This was a great read thanks, I found a good precursor study on brain-to-brain interface (BTBI) using intracortical microstimulation (ICMS), if you are not familiar with this research it's a good place to start: https://www.nature.com/articles/srep01319

> 3 people in a room with wires on their head playing tetris

It's not really tetris, it's so simplified as to be reduced to a simple press/ don't press action.

Also, the whole contraption is the union of two separate devices: an input device that picks up a single codified signal from an EEG (but could simply and more effectively track eye movements for the same result); and another one that produces a visible flick of light in a person's FOV- albeit not passing through the retina. That's it. It doesn't "transmit thoughts" at all, it transmits coded signals at a much slower rate than me typing on a keyboard right now.

Yeah, we really don't need the bandwidth until media can be sent/received/interpreted directly into the brain.

Hooking up a portable BCI to a raspberry pi-equivalent as an intermediary should be all we need to really start connecting the brain electronically to the outside world in useful ways.

Or you could stream information in full 4K instantly through one's eyes.

If your eyes work.

Sure. I'm assuming if someone wants to stream something into your head, the assumption is the person is seeing.

Eyeball is money. Ad-supported media has to go away.

Yup. Why bother with eyeballs if you can stream ads to brain directly.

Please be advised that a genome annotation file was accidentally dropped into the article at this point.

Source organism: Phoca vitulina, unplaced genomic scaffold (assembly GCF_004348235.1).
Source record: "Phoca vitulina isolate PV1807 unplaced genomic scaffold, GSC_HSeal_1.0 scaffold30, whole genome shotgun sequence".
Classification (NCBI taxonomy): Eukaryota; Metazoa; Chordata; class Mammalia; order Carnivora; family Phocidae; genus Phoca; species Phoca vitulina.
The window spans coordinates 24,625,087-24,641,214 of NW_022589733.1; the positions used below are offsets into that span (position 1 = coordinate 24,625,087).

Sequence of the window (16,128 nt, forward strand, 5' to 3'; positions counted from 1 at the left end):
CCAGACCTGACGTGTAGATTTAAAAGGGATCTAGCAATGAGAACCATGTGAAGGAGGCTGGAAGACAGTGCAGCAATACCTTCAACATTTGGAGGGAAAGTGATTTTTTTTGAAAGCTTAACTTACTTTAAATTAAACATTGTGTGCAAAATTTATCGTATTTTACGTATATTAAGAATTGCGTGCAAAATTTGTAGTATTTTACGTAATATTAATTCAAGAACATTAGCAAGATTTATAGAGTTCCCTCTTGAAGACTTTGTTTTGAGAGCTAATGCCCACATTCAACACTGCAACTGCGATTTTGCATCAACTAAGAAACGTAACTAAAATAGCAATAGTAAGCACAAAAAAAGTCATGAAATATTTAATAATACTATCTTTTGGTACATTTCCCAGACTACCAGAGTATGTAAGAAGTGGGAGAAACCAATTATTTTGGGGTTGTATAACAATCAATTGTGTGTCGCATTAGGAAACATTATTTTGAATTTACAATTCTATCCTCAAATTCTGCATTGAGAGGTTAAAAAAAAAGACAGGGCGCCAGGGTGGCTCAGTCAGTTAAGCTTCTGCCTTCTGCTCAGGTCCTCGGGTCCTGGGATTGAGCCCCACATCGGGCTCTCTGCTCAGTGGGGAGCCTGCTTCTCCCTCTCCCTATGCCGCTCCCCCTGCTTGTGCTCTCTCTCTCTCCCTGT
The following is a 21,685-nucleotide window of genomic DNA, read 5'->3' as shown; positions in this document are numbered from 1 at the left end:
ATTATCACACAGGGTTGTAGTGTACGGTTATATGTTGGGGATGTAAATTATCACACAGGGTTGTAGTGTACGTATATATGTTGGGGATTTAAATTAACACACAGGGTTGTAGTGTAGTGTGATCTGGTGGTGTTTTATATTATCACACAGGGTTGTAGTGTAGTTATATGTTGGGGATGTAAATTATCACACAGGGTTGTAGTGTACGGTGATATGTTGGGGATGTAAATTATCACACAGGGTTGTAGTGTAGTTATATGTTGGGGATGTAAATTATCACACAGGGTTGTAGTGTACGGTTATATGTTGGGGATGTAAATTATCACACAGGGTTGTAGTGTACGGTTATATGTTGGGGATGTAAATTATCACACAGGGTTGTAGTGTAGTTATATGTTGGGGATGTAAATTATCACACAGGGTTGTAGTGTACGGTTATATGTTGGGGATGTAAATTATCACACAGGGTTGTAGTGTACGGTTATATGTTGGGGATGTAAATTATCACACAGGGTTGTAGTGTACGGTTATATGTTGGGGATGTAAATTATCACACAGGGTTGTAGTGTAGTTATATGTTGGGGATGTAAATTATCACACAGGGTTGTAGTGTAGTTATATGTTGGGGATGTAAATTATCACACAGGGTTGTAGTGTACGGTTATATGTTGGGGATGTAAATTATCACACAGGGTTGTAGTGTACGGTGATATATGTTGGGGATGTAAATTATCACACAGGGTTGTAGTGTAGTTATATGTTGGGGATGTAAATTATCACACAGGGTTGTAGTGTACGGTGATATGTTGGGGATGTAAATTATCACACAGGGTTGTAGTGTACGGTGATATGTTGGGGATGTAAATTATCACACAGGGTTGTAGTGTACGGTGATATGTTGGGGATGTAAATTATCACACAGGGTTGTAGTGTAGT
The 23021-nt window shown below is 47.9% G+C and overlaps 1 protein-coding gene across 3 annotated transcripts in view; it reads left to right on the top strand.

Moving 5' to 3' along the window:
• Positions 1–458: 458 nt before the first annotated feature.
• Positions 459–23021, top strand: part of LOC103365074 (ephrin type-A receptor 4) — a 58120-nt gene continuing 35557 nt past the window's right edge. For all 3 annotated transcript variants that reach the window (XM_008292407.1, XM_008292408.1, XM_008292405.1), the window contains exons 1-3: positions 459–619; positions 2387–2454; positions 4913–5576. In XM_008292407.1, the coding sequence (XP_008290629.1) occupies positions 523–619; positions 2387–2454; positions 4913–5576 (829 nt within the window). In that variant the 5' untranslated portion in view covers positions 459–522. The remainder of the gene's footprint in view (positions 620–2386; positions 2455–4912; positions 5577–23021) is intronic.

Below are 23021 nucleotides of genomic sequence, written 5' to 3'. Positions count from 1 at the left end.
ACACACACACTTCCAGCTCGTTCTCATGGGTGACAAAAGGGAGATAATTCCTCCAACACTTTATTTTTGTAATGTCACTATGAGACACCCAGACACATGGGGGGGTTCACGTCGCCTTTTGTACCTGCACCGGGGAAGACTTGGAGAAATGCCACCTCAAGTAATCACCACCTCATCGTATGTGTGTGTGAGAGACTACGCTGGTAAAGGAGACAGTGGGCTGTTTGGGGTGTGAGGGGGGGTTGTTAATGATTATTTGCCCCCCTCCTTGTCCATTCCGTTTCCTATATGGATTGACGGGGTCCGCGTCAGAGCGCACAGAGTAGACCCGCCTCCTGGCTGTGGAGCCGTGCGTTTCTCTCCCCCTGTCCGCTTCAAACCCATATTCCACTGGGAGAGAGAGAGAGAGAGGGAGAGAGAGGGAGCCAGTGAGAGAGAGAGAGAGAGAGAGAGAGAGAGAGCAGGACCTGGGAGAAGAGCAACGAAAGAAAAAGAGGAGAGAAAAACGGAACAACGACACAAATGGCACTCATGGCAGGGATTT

Paid trusted curation?

My prediction: if you apply moores law to this new brain-computer interface, we will eventually enter the matrix!

That's one over-hyped article if i ever saw one.

TLDR; It allows to send two signals that have two different functions in a tetris game - move left or rotate - accomplished by looking at different strobing lights that causes the brain to change slightly.

Yeah, I really like that part:

> A cloud-based brain-to-brain interface server could direct information transmission...

They can barely transmit 1 bit per second with no prospect of increasing the data rate but start talking BS about the cloud.

One thing I'm always impressed by is what the internet is - what it most fundamentally is.

It's nothing but two or more people connected by a line being able to send a reliable message of 0 or 1 to each other. That such a thing that would revolutionize the world and nearly every aspect of peoples' lives is something that would have sounded unreasonably hyperbolic in the lifetime of many people still alive today.

The most unremarkable sounding achievements are somehow often what lead to the most revolutionary achievements and developments. On the other end of the spectrum the most revolutionary sounding achievements seem to invariably sputter off into nothing.


Please don't do this here.